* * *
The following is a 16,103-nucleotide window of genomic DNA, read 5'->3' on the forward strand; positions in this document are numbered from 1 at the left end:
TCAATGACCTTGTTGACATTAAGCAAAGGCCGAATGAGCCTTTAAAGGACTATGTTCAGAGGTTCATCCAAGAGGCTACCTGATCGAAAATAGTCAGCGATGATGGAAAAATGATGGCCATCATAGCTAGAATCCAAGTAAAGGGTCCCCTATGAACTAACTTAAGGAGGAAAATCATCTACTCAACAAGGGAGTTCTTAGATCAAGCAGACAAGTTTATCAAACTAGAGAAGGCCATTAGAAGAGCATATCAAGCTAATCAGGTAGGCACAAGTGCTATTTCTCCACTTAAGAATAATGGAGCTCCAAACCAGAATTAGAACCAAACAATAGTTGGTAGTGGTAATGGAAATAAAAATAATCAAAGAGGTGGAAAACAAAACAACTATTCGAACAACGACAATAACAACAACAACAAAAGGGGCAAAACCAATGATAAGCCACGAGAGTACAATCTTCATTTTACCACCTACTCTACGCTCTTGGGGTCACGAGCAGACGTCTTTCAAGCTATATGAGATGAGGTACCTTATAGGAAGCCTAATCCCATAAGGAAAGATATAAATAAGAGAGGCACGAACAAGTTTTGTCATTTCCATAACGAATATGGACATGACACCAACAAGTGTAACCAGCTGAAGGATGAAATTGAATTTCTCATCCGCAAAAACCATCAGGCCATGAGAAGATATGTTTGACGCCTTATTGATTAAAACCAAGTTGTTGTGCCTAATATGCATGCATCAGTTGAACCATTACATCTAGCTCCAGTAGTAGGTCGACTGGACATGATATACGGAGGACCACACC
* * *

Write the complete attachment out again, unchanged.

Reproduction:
The following is a 16,103-nucleotide window of genomic DNA, read 5'->3' on the forward strand; positions in this document are numbered from 1 at the left end:
TCAATGACCTTGTTGACATTAAGCAAAGGCCGAATGAGCCTTTAAAGGACTATGTTCAGAGGTTCATCCAAGAGGCTACCTGATCGAAAATAGTCAGCGATGATGGAAAAATGATGGCCATCATAGCTAGAATCCAAGTAAAGGGTCCCCTATGAACTAACTTAAGGAGGAAAATCATCTACTCAACAAGGGAGTTCTTAGATCAAGCAGACAAGTTTATCAAACTAGAGAAGGCCATTAGAAGAGCATATCAAGCTAATCAGGTAGGCACAAGTGCTATTTCTCCACTTAAGAATAATGGAGCTCCAAACCAGAATTAGAACCAAACAATAGTTGGTAGTGGTAATGGAAATAAAAATAATCAAAGAGGTGGAAAACAAAACAACTATTCGAACAACGACAATAACAACAACAACAAAAGGGGCAAAACCAATGATAAGCCACGAGAGTACAATCTTCATTTTACCACCTACTCTACGCTCTTGGGGTCACGAGCAGACGTCTTTCAAGCTATATGAGATGAGGTACCTTATAGGAAGCCTAATCCCATAAGGAAAGATATAAATAAGAGAGGCACGAACAAGTTTTGTCATTTCCATAACGAATATGGACATGACACCAACAAGTGTAACCAGCTGAAGGATGAAATTGAATTTCTCATCCGCAAAAACCATCAGGCCATGAGAAGATATGTTTGACGCCTTATTGATTAAAACCAAGTTGTTGTGCCTAATATGCATGCATCAGTTGAACCATTACATCTAGCTCCAGTAGTAGGTCGACTGGACATGATATACGGAGGACCACACC